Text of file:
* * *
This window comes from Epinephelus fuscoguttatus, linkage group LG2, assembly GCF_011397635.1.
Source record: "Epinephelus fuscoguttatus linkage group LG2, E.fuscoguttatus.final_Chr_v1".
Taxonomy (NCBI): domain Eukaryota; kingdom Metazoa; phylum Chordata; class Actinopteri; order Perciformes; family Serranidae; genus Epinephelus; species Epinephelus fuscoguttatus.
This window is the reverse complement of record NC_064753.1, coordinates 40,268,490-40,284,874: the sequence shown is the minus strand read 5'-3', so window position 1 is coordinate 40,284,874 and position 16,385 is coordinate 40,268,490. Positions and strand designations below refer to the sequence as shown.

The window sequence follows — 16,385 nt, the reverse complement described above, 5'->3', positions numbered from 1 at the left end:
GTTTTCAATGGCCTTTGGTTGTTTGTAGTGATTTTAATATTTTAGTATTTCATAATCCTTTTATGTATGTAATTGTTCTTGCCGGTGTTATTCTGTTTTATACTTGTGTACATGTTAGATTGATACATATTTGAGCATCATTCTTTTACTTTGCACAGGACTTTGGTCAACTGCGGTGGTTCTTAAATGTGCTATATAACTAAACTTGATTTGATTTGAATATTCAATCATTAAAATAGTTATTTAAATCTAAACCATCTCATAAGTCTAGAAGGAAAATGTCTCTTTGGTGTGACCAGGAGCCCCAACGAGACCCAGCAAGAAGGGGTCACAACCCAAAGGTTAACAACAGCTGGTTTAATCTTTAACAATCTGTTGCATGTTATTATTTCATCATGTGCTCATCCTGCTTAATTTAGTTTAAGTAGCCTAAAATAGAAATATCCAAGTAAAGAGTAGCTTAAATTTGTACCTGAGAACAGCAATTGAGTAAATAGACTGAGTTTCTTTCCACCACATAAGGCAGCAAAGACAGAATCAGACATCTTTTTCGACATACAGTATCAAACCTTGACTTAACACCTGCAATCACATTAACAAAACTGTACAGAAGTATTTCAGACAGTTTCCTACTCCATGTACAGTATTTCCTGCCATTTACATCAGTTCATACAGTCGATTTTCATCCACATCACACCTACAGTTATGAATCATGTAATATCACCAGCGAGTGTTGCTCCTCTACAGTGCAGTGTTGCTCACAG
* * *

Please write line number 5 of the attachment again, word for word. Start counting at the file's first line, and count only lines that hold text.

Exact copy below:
The window sequence follows — 16,385 nt, the reverse complement described above, 5'->3', positions numbered from 1 at the left end: